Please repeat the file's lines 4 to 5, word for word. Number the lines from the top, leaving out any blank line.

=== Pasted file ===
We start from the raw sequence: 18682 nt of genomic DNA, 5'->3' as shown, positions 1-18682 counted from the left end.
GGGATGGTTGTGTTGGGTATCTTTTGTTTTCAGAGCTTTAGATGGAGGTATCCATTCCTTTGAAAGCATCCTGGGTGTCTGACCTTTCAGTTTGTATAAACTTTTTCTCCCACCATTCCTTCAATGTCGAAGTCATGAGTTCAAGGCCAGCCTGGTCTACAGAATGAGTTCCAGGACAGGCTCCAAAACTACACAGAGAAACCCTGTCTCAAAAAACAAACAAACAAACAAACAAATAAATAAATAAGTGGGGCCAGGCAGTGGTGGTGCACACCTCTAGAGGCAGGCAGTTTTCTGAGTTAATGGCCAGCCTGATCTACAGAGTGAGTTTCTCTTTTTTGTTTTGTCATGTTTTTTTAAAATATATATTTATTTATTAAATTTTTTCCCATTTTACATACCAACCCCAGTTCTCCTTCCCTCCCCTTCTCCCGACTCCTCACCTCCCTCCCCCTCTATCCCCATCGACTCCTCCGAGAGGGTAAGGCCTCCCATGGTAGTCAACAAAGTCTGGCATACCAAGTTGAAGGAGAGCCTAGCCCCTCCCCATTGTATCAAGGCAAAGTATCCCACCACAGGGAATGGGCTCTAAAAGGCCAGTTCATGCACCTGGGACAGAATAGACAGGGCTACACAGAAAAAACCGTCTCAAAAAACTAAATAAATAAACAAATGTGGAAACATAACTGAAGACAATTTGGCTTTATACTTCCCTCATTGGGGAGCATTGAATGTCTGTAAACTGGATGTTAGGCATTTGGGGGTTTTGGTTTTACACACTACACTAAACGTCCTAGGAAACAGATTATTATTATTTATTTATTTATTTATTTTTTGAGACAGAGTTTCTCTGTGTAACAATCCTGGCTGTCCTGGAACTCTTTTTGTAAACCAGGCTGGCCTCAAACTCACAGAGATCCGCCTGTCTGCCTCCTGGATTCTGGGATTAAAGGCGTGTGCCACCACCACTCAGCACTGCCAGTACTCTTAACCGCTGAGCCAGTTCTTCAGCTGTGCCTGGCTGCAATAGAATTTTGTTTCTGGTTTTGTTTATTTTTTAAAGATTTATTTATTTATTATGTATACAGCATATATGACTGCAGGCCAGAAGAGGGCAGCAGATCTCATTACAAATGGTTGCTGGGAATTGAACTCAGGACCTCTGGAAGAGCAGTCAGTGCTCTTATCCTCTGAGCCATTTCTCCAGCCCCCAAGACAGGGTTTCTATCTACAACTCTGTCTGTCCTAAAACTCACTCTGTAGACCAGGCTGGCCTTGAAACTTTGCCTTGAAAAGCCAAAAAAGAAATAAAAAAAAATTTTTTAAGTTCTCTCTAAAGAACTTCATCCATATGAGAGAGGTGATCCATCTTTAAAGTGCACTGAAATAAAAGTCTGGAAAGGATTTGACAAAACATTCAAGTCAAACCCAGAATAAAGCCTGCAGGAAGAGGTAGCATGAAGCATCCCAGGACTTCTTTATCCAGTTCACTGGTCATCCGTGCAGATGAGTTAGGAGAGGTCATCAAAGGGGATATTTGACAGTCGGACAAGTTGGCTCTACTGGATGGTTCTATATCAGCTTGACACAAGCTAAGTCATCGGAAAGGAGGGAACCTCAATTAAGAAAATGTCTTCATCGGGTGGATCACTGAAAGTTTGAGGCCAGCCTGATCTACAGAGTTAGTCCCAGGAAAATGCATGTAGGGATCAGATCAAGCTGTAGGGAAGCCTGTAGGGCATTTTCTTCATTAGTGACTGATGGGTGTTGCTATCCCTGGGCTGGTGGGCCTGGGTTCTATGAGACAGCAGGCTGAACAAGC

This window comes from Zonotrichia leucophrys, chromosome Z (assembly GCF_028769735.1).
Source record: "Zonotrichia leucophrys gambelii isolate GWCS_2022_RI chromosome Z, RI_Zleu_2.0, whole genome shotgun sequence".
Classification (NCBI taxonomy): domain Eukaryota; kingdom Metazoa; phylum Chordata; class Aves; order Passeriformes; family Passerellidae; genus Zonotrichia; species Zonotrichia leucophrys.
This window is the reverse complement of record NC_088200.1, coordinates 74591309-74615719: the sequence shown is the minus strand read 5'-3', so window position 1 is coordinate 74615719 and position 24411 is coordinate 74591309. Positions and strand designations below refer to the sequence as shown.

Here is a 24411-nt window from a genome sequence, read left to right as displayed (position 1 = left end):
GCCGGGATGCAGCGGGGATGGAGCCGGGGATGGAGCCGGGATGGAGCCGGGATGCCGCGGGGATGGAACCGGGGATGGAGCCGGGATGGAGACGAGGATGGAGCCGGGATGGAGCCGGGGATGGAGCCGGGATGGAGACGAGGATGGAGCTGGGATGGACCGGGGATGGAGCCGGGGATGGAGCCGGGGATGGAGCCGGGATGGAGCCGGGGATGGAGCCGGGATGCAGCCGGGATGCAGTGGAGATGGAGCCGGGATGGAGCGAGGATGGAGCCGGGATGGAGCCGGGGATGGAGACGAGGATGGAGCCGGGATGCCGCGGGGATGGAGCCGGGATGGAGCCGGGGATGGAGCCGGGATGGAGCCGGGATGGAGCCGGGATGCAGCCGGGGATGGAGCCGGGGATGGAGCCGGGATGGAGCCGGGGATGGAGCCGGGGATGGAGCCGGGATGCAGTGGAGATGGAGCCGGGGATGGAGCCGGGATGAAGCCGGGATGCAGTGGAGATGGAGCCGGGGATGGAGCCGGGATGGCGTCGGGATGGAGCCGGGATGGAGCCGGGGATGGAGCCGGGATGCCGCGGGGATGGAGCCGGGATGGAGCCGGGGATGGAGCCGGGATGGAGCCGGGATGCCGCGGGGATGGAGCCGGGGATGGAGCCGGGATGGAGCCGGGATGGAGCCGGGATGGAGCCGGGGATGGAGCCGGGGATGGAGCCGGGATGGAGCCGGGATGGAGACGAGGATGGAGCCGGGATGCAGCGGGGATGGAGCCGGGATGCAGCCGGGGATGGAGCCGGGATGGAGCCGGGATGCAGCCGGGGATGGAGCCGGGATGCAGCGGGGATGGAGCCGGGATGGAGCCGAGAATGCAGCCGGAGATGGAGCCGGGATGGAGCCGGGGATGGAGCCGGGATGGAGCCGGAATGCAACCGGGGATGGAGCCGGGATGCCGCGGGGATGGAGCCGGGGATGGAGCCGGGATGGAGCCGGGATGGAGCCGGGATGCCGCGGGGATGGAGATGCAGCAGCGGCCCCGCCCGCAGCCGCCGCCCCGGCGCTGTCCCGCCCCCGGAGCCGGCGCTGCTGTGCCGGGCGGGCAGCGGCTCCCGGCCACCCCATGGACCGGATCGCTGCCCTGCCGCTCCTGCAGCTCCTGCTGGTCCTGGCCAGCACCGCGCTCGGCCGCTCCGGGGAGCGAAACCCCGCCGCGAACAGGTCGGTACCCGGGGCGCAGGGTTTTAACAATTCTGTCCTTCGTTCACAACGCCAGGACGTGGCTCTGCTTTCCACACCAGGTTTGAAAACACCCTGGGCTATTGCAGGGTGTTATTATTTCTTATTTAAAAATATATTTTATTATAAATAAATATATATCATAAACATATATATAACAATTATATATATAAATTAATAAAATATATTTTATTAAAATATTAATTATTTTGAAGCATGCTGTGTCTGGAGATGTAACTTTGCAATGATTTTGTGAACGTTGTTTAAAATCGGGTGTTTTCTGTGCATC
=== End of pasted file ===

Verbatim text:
Source record: "Zonotrichia leucophrys gambelii isolate GWCS_2022_RI chromosome Z, RI_Zleu_2.0, whole genome shotgun sequence".
Classification (NCBI taxonomy): domain Eukaryota; kingdom Metazoa; phylum Chordata; class Aves; order Passeriformes; family Passerellidae; genus Zonotrichia; species Zonotrichia leucophrys.